Week 139 (11 - 17 June 2016)
"I hope to inspire the skating community, helping to innovate and evolve the federation, while never forgetting the solid foundation that has already been laid," said new International Skating Union President Jan Dijkema, elected on 10 June, in his manifesto entitled "Innovation and Inspiration". Dijkema's simple yet effective words were clearly well received by ISU voting members who elected him ahead of Hungarian György Sallak, Frenchman Didier Gailhaguet and Briton Chris Buchanan.
Communication is one of the most important components of effective leadership, having the power to unite a team together and guide them to a shared goal is ultimately what every leader sets out to achieve. Crucial to this is for a leader to inspire their team with their vision and this was evident last week when Dutchman Dijkema addressed his new team - the global skating family.
The 71-year-old, who had previously been ISU Vice-President for speed skating, becomes the third Dutch president of the ISU and takes over from Italian Ottavio Cinquanta who guided the International Federation for 22 years. Dijkema, who plans to serve only a two-year term, promises to focus on marketing, development and good governance during his tenure, and it was his no-nonsense confident approach that convinced voters he was the best man for the job.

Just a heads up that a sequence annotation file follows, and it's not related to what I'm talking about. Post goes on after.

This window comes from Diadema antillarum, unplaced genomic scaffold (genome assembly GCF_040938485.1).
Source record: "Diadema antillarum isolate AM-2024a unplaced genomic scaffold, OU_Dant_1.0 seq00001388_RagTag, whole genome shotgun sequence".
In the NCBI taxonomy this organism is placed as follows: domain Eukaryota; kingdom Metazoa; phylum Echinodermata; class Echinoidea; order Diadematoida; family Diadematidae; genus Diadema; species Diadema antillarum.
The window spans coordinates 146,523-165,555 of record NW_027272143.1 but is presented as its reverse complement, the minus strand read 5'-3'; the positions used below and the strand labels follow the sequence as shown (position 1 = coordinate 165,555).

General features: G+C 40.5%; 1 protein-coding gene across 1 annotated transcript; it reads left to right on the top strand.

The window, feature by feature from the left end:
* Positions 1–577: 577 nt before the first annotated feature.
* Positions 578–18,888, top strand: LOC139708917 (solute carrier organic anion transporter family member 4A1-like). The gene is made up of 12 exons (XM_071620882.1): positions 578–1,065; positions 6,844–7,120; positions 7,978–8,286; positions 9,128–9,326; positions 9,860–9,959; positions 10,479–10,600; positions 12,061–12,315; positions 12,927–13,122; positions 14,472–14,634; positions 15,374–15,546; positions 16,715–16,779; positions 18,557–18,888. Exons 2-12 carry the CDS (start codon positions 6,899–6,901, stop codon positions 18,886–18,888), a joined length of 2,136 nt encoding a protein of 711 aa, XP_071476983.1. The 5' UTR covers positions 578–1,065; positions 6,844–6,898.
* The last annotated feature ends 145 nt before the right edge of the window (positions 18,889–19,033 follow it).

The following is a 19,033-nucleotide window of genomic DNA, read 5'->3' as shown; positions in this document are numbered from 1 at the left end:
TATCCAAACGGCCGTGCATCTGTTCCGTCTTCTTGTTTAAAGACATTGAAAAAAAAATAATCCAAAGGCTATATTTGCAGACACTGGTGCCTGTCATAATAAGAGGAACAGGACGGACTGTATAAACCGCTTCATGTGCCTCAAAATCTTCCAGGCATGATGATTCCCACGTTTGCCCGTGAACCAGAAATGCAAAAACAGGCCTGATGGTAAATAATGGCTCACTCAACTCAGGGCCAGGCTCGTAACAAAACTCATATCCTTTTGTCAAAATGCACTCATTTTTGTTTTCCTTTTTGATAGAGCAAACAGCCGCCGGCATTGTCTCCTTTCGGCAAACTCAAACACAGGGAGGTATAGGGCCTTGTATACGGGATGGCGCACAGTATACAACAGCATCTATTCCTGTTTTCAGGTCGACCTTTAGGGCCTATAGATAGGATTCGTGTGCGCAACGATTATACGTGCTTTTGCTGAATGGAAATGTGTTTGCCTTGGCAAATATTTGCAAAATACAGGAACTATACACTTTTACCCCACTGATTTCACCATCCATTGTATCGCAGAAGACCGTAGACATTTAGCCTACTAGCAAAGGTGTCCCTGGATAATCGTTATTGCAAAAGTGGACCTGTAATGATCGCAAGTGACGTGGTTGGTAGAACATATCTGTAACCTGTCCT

"You can't make many changes in two years, but you can make it possible for the long term if you work hard," Dijkema said following his election. "Indeed, there will be maybe some changes compared with my predecessor, but two years is very short. I will do my utmost to make it possible."
Dijkema made special reference to the importance of athletes in the decision-making process but it is important to promote a collective identity and nurture belief in a shared vision among all stakeholders. Indeed, Dijkema is looking to yield the support of everyone from member federations and partners to coaches and fans, and signed off his manifesto: "Together we can shape the future of skating and leave a legacy for the next generation."